Oftentimes, in this day and age, one may feel a sense of deja vu or fatigue when it comes to war-based novels. There is, after all, a piqued interest in the the lives and times of the great war eras in history (usually based around a mundane profession in war time, or the child or sibling of someone a la The Cheesemaker’s Cousin of Birkenau or similar). So going into this new novel, One Day in June by Sam Martin, with some trepidation seemed like a logical choice.
Only, it was misplaced. This novel is not the same puff-pastried flaky prose of some of those other releases. Rather, it gut punches the reader into alertness, taking the reader into the depth of anguish and despair that comes with war. And then it stays there for some time, really proliferating the internal posturings that one must face in such a crisis. Because while it is based on the true events in the past, they are only the backdrop, the real drama in this novel is not war, it is the human connections, and feelings, that may well be hidden and cause more conflict on an individual level than any war could hope to create.
The signs are all there from page one of this new novel from Sam Martin, this is - at times - going to be a tough read. The cracked typeface of the ‘O’ in the first word of the title ‘One Day in June’ (ominous in its own way), the blood red colouring, and the dedication where the author outlines the love and loss that he has suffered. Indeed, the first words of the first part - The Discovery - are ‘They say that the moment you know you’re going to die…’. One doesn’t need a doctorate in literary symbolism to realise that this is likely to be quite the emotional output from the UK writer (now based in Germany).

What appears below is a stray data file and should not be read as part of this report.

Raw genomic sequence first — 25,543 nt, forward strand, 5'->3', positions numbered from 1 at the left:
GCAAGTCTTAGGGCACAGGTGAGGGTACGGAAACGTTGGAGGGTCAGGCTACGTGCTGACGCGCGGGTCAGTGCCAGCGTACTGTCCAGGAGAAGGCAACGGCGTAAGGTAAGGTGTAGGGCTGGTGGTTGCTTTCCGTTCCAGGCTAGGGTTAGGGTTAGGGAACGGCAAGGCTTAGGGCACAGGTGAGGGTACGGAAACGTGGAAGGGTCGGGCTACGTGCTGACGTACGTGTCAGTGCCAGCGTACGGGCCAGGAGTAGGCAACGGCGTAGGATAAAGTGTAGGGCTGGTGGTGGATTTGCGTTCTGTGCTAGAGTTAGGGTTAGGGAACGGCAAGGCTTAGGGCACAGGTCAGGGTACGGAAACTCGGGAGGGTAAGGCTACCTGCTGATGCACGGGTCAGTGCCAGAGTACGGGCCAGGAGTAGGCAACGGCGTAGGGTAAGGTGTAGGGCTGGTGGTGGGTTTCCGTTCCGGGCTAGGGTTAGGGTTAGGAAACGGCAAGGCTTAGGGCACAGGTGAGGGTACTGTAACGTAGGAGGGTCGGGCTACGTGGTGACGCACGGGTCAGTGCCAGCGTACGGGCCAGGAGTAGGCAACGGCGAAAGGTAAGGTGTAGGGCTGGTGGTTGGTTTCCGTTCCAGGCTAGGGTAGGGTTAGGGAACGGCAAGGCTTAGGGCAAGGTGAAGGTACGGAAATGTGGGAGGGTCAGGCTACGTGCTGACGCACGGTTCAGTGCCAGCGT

This is not the first book by Martin, he has also penned another novel, and a screenplay which is due for release in the next few months - the post lockdown appetite for reading and writing makes now an exciting time to be an author it seems.
The narrative is based on the protagonist Adrian Kramer. Set with the background of true historical events, Martin takes the reader through the plight of Adrian and the trials and tribulations that goes along with the European war environment. The writing is highly cinematic - and one can imagine there is hope for a film based on the same.
Martin is a screenwriter, and it is glaringly obvious when it comes to the dialogue in One Day in June. Letting go of the frilly go-nowhere dialogue that plagues modern writing, Martin is stringent with the language choice and taut in general, when it comes to the style of the dialogue. He has a gift of precision and craft with the conversations that are so pleasing to note.
Overall, this was a tremendous read. The thriller component has you wanting to read that one more page; one more chapter. It has a wonderful plot, one that will stick around in memory for quite some time. I thought it was a well-executed psychological ride with all the twists and turns of a writer who knows and understands their craft. But mostly, it is the suffering that Adrian faces through dealing with a father clinging to life. It is in this moment that the reader sees the realness of human toil and emotion. We are Adrian. We may not have the same background, the same environment, the same conditions that the protagonist has, but we are there – in the moment.
Reviewer: Chris Reed